SPENCER (Caller): Hi, I'd like to take a different perspective on this issue and that is from the teenager perspective where most of us actually don't like Myspace and the only reason we joined is because many of our friends also have joined. And Myspace now has become more of like a circulation of massive chain letters where everyday people would post up the same post, the same surveys and it would be really pointless. So from one perspective of the teenage society many believe that Myspace is just pointless and very boring and in fact many of us would like to not use it again because of what it has become.
NEARY: Well can't you just stop using it?
SPENCER: Excuse me?
NEARY: You said many of you would like to stop using it. Can't you just stop using it?
SPENCER: Well, that's the thing. It's because many of our friends are still on it and we're still connected in this sort of network web society it's very hard to get rid of it because we...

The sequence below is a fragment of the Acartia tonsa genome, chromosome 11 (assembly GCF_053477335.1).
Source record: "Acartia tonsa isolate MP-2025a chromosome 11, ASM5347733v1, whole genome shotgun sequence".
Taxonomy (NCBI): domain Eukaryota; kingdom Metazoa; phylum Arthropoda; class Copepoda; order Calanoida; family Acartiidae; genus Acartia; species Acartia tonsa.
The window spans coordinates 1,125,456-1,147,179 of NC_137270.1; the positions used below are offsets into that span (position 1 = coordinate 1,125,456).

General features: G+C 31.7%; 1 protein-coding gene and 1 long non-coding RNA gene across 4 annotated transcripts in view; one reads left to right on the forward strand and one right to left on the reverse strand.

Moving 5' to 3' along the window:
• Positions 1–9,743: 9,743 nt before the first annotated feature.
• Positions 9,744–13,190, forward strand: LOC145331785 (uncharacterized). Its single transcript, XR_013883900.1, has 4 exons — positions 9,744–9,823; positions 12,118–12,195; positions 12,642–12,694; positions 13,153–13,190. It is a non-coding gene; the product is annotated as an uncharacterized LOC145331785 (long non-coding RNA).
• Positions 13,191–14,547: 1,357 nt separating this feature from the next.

NEARY: Oh, so there's like a peer pressure to use it. Is that what you're saying?
SPENCER: Yes. It's almost like an addiction if you can call it that.
NEARY: Huh, that's interesting. Thanks for calling Spencer.
SPENCER: Yes. No problem.
NEARY: Parry, I don't know if you have a reaction to that, but it goes back a little bit I think also to what we were talking about earlier and that is cyber bullying. This idea that there's peer pressure to be on it and that when you're on it you can be a victim of negative peer pressure as well.
Ms. AFTAB: Well, you can. At our stopcyberbullying.org page we do a great deal in the area of cyber bullying and cyber harassment. But I think the point that was made by that last caller is that when you post information for all of your friends to see, because teens use it to talk to their friends, your friends have to be there to see it which means they have to be users. So if you've got to check in Myspace to see what your friends are saying you're going to keep your page up there anyways. So it's not even that there's pressure to be there, it's that's where the information is that your friends are posting that you now need to read.